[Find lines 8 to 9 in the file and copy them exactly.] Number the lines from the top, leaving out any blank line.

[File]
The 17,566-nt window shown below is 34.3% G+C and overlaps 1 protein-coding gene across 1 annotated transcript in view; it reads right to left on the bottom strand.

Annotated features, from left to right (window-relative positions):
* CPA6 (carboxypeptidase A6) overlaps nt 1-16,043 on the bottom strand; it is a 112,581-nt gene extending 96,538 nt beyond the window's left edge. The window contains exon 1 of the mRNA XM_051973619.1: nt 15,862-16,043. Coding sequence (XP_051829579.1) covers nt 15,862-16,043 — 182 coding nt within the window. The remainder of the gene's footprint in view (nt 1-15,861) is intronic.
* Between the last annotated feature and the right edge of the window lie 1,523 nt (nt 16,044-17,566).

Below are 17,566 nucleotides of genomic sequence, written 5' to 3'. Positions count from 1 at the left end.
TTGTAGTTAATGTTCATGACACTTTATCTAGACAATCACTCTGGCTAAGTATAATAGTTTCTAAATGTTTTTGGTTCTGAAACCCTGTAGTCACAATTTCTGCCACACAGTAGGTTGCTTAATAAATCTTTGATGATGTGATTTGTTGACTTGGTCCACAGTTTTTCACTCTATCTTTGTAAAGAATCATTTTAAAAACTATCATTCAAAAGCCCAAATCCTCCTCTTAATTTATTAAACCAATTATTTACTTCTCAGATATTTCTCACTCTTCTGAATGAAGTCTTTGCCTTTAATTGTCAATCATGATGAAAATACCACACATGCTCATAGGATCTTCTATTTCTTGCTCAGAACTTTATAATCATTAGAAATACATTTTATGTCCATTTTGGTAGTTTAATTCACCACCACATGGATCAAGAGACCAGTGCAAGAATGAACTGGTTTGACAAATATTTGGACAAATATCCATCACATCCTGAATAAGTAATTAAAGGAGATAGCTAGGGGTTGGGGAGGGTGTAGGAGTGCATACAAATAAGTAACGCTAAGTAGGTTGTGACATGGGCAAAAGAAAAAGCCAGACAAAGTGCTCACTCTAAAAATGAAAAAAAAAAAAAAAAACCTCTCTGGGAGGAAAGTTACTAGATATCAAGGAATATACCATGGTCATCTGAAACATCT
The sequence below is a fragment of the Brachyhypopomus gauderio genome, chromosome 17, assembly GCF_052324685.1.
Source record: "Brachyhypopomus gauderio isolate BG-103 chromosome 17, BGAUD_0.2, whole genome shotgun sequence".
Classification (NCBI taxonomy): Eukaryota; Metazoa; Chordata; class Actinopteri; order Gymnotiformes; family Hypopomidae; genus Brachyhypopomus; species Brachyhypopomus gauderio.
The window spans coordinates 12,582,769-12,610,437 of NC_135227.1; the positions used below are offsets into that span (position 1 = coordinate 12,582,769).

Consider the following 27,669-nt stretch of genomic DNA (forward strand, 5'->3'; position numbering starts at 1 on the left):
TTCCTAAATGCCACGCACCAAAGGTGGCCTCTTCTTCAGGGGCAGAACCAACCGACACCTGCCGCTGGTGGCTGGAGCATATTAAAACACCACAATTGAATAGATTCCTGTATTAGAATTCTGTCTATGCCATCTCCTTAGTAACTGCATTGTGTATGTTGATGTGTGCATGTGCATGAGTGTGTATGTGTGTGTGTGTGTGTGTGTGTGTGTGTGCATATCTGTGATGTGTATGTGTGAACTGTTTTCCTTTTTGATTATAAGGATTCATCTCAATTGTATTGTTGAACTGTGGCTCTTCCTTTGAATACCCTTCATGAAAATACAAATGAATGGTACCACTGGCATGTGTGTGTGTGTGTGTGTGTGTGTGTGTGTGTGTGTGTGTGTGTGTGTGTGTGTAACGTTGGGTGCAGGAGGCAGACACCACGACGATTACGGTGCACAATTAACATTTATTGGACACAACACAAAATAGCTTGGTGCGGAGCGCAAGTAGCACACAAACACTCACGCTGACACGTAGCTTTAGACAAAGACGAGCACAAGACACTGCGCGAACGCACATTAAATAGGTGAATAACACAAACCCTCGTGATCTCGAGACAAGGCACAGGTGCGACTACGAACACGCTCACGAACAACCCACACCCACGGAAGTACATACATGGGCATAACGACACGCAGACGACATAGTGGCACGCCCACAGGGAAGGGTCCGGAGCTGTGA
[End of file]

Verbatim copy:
Source record: "Brachyhypopomus gauderio isolate BG-103 chromosome 17, BGAUD_0.2, whole genome shotgun sequence".
Classification (NCBI taxonomy): Eukaryota; Metazoa; Chordata; class Actinopteri; order Gymnotiformes; family Hypopomidae; genus Brachyhypopomus; species Brachyhypopomus gauderio.